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Voter Verified Balloting

H

hipsterdufus

I wonder if this is why, Walden W. O'Dell, the CEO of Diebold resigned this week.

Like I've said before - Howard Dean hacked one of these machines in ten minutes. This is a bipartisan issue.

New tests fuel doubts about vote machines

A top election official and computer experts say computer hackers could easily change election results, after they found numerous flaws with a state-approved voting-machine in Tallahassee.
http://www.miami.com/mld/miamiherald/news/state/13410061.htm
 

scottyz

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Diebold announced it will no longer be doing business with North Carolina because NC wanted its experts to see the source code and Diebold refused. Diebold asked for an exception to this rule and it was denied. None of the other voting machine makers have had a problem showing their source code.
 
H

hipsterdufus

scottyz said:
Diebold announced it will no longer be doing business with North Carolina because NC wanted its experts to see the source code and Diebold refused. Diebold asked for an exception to this rule and it was denied. None of the other voting machine makers have had a problem showing their source code.
Thanks for the info Scotty - I didn't know that.

BTW - I'm not one of those people who think all of the elections have been stolen - but there is a valid the perception that there is corruption in our current process.

Could you imagine making a MAC transaction and being denied a receipt?
 

scottyz

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hipsterdufus said:
Thanks for the info Scotty - I didn't know that.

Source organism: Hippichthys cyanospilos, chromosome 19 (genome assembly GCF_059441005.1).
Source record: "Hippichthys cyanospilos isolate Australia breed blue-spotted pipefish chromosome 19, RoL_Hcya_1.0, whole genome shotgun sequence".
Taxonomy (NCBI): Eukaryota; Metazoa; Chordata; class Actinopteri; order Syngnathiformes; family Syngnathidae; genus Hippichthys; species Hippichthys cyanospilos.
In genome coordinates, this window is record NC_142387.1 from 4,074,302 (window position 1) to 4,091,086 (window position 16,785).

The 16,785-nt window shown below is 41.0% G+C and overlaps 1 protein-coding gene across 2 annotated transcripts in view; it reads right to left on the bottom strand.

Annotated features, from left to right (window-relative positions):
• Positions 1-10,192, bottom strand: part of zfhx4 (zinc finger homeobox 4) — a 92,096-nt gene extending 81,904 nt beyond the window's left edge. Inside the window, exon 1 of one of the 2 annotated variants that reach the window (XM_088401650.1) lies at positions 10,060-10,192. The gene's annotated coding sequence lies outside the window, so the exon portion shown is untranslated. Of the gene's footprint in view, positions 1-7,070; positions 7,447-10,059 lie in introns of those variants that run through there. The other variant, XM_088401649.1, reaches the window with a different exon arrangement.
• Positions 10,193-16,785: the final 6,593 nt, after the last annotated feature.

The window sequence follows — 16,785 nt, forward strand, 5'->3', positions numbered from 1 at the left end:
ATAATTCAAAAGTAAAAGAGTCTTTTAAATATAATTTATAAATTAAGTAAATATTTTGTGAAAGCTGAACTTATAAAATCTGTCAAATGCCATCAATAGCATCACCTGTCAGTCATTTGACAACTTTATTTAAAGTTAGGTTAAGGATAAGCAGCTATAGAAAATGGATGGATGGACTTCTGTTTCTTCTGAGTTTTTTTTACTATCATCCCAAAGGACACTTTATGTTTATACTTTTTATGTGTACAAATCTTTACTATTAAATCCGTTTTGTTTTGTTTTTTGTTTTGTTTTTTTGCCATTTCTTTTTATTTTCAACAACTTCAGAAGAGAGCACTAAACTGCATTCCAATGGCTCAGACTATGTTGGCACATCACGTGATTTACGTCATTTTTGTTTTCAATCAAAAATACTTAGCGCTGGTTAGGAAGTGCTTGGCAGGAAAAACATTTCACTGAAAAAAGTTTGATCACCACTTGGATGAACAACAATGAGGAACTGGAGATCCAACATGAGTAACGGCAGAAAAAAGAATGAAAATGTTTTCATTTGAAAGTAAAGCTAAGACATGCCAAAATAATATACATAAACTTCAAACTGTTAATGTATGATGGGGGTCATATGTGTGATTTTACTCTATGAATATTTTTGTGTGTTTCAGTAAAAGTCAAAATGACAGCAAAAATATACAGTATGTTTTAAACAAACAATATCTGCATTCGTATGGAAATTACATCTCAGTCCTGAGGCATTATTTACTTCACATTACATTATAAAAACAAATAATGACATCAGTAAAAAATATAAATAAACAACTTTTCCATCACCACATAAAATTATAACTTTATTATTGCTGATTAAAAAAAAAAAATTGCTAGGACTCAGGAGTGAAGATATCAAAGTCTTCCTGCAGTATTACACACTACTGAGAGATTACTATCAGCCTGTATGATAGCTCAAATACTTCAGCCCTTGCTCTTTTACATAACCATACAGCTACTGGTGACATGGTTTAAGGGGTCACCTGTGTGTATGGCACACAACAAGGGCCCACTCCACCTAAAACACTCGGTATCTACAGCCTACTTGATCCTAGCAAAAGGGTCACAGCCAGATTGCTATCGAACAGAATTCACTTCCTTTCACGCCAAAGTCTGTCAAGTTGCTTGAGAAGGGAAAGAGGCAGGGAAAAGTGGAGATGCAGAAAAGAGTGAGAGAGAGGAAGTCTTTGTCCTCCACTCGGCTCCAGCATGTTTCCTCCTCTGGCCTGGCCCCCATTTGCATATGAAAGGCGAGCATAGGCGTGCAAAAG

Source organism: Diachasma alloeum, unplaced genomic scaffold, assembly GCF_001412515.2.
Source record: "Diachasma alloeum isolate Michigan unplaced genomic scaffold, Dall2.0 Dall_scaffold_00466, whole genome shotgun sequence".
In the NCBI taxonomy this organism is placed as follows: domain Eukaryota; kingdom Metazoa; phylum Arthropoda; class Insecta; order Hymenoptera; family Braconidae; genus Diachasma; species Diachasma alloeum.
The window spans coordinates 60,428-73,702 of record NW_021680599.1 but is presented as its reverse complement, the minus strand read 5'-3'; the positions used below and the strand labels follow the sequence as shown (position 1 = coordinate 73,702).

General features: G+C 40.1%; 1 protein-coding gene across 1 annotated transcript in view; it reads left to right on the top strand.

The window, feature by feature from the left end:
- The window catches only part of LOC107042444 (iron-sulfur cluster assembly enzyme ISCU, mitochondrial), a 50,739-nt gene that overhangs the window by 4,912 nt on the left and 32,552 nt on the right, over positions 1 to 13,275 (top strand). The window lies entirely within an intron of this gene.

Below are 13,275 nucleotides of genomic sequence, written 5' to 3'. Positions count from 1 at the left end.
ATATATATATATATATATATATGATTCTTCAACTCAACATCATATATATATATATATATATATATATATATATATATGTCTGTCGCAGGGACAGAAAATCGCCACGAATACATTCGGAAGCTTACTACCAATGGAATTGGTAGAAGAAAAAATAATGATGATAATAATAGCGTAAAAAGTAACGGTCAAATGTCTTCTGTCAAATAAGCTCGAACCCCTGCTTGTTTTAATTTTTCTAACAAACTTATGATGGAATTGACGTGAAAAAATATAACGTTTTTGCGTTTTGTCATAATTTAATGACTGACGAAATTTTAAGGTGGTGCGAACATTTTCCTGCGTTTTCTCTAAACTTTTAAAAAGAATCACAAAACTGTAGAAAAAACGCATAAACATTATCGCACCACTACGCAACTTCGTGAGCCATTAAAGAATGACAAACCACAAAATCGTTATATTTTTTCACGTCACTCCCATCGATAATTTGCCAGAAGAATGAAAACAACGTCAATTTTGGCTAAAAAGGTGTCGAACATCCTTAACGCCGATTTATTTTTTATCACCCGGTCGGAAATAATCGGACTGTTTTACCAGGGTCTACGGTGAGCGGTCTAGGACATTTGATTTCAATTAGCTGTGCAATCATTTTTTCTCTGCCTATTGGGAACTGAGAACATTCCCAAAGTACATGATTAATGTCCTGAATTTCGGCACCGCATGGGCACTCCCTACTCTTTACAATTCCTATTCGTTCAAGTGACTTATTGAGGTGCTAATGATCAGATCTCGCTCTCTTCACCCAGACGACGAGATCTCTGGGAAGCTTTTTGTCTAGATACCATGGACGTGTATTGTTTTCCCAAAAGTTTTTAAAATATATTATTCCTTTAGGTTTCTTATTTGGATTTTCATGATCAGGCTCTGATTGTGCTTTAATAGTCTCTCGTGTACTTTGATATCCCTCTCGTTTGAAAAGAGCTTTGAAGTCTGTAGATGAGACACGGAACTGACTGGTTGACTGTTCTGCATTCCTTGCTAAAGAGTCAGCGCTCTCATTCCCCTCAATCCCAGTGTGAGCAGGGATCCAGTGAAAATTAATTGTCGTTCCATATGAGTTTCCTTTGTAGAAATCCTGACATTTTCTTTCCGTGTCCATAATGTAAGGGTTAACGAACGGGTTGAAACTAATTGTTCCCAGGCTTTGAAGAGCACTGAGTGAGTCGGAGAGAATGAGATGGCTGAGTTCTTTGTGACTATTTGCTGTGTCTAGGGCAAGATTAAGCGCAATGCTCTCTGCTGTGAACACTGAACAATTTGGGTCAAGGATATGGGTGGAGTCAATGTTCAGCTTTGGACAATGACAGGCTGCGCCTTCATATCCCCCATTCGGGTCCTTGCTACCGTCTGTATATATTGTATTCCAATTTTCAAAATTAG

BTW - I'm not one of those people who think all of the elections have been stolen - but there is a valid the perception that there is corruption in our current process.

Could you imagine making a MAC transaction and being denied a receipt?
It's been a story with pretty much zero coverage by the main stream press. NC requires the voting machine maker to reveal its source code to NC's experts, but not publicly. Diebold says it can't do that because their machine contains Microsoft Software... :roll: :lol: They asked for an exception in court and lost. This oh so secret source code was mistakenly left to be freely downloaded from their FTP servers a few years ago. :doh

In a classic case of “if we don’t play my way I’m taking my toys and going home,” electronic voting machine manufacturer Diebold has announced that it will no longer do business in North Carolina because the state refused to grant an exception that would let Diebold keep its source code secret. After more voting machine blunders in 2004 (little things, like how it was discovered that even monkeys can hack Diebold gear), North Carolina passed a law that requires e-voting vendors to place their source codes in escrow as a precaution against future irregularities, meaning that the state is not even asking Diebold to reveal its code publicly. Nonetheless, Diebold claims that because their machines contain some Microsoft software, they don’t have to right to release the code. Okay folks, which explanation sounds more reasonable: A. Diebold is willing to lose an entire state’s worth of business in order to protect Microsoft or themselves on the off-chance of a successful lawsuit or B. Diebold is petrified that their code is so full of security flaws, and other “issues” that should it ever be scrutinized
http://www.engadget.com/entry/1234000680070378/
 
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